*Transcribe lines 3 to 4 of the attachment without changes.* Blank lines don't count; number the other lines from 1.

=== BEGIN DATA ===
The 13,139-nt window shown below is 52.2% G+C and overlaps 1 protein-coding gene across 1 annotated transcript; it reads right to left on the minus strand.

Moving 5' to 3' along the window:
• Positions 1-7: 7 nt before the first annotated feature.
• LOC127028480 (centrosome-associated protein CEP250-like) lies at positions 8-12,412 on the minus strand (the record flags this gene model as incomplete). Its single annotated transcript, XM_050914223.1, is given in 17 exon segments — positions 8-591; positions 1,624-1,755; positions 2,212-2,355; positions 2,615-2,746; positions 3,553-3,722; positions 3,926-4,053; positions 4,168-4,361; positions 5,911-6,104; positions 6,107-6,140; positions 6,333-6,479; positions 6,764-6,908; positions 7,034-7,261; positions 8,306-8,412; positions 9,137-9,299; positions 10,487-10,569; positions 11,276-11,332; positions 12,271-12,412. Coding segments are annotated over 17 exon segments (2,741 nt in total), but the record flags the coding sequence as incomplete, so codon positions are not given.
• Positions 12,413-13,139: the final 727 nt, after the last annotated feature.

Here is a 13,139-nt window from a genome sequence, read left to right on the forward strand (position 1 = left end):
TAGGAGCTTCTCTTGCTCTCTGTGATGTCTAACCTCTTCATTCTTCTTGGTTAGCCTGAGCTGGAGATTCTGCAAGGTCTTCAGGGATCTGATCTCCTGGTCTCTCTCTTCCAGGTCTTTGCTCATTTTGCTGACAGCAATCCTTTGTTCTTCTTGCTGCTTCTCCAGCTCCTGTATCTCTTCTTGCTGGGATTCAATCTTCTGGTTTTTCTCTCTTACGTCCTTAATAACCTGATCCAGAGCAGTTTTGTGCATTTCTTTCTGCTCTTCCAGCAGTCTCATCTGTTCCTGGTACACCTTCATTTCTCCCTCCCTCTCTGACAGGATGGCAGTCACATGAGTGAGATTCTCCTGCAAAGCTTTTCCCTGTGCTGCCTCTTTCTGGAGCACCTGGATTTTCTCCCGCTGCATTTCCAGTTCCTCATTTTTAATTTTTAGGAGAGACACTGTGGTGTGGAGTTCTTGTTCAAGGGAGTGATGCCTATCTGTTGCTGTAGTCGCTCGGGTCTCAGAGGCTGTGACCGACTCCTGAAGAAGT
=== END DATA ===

• Positions 1-7: 7 nt before the first annotated feature.
• LOC127028480 (centrosome-associated protein CEP250-like) lies at positions 8-12,412 on the minus strand (the record flags this gene model as incomplete). Its single annotated transcript, XM_050914223.1, is given in 17 exon segments — positions 8-591; positions 1,624-1,755; positions 2,212-2,355; positions 2,615-2,746; positions 3,553-3,722; positions 3,926-4,053; positions 4,168-4,361; positions 5,911-6,104; positions 6,107-6,140; positions 6,333-6,479; positions 6,764-6,908; positions 7,034-7,261; positions 8,306-8,412; positions 9,137-9,299; positions 10,487-10,569; positions 11,276-11,332; positions 12,271-12,412. Coding segments are annotated over 17 exon segments (2,741 nt in total), but the record flags the coding sequence as incomplete, so codon positions are not given.